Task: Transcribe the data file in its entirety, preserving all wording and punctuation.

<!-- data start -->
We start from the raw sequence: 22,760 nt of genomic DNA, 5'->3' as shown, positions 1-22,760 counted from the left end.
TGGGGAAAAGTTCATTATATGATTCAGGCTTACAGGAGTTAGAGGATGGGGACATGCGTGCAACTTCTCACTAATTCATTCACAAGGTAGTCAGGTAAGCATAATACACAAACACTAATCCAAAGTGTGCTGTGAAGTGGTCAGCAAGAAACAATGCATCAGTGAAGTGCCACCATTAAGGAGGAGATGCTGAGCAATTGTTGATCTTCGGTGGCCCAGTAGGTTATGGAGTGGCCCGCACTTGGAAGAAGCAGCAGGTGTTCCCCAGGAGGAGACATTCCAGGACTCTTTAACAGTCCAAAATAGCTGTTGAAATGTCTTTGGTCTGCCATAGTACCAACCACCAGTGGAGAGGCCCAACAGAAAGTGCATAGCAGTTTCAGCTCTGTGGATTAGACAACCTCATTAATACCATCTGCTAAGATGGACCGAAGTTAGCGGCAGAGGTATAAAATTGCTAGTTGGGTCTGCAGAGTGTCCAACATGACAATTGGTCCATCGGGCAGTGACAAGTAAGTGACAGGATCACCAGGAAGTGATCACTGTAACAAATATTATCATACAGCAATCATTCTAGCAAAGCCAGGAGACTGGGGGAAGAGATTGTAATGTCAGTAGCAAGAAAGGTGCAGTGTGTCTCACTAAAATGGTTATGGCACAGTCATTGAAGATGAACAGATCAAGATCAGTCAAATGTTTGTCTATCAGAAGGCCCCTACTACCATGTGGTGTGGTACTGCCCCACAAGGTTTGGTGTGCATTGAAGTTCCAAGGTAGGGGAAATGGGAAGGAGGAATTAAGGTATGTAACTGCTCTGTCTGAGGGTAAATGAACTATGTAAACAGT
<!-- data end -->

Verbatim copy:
We start from the raw sequence: 22,760 nt of genomic DNA, 5'->3' as shown, positions 1-22,760 counted from the left end.
TGGGGAAAAGTTCATTATATGATTCAGGCTTACAGGAGTTAGAGGATGGGGACATGCGTGCAACTTCTCACTAATTCATTCACAAGGTAGTCAGGTAAGCATAATACACAAACACTAATCCAAAGTGTGCTGTGAAGTGGTCAGCAAGAAACAATGCATCAGTGAAGTGCCACCATTAAGGAGGAGATGCTGAGCAATTGTTGATCTTCGGTGGCCCAGTAGGTTATGGAGTGGCCCGCACTTGGAAGAAGCAGCAGGTGTTCCCCAGGAGGAGACATTCCAGGACTCTTTAACAGTCCAAAATAGCTGTTGAAATGTCTTTGGTCTGCCATAGTACCAACCACCAGTGGAGAGGCCCAACAGAAAGTGCATAGCAGTTTCAGCTCTGTGGATTAGACAACCTCATTAATACCATCTGCTAAGATGGACCGAAGTTAGCGGCAGAGGTATAAAATTGCTAGTTGGGTCTGCAGAGTGTCCAACATGACAATTGGTCCATCGGGCAGTGACAAGTAAGTGACAGGATCACCAGGAAGTGATCACTGTAACAAATATTATCATACAGCAATCATTCTAGCAAAGCCAGGAGACTGGGGGAAGAGATTGTAATGTCAGTAGCAAGAAAGGTGCAGTGTGTCTCACTAAAATGGTTATGGCACAGTCATTGAAGATGAACAGATCAAGATCAGTCAAATGTTTGTCTATCAGAAGGCCCCTACTACCATGTGGTGTGGTACTGCCCCACAAGGTTTGGTGTGCATTGAAGTTCCAAGGTAGGGGAAATGGGAAGGAGGAATTAAGGTATGTAACTGCTCTGTCTGAGGGTAAATGAACTATGTAAACAGT